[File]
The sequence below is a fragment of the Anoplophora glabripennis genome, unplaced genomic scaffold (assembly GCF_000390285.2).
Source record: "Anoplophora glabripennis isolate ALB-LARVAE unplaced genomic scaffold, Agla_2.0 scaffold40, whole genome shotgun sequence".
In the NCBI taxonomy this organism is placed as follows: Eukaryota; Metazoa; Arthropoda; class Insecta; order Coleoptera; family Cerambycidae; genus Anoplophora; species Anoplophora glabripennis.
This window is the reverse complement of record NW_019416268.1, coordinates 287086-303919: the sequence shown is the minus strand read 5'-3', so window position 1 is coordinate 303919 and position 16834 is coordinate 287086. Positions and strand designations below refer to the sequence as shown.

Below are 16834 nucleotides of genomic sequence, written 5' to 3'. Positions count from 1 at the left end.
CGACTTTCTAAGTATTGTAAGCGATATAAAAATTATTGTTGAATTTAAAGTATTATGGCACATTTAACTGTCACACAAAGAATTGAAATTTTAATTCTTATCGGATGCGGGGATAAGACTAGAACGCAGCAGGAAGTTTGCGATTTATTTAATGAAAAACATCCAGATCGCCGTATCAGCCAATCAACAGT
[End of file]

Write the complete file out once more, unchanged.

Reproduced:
The sequence below is a fragment of the Anoplophora glabripennis genome, unplaced genomic scaffold (assembly GCF_000390285.2).
Source record: "Anoplophora glabripennis isolate ALB-LARVAE unplaced genomic scaffold, Agla_2.0 scaffold40, whole genome shotgun sequence".
In the NCBI taxonomy this organism is placed as follows: Eukaryota; Metazoa; Arthropoda; class Insecta; order Coleoptera; family Cerambycidae; genus Anoplophora; species Anoplophora glabripennis.
This window is the reverse complement of record NW_019416268.1, coordinates 287086-303919: the sequence shown is the minus strand read 5'-3', so window position 1 is coordinate 303919 and position 16834 is coordinate 287086. Positions and strand designations below refer to the sequence as shown.

Below are 16834 nucleotides of genomic sequence, written 5' to 3'. Positions count from 1 at the left end.
CGACTTTCTAAGTATTGTAAGCGATATAAAAATTATTGTTGAATTTAAAGTATTATGGCACATTTAACTGTCACACAAAGAATTGAAATTTTAATTCTTATCGGATGCGGGGATAAGACTAGAACGCAGCAGGAAGTTTGCGATTTATTTAATGAAAAACATCCAGATCGCCGTATCAGCCAATCAACAGT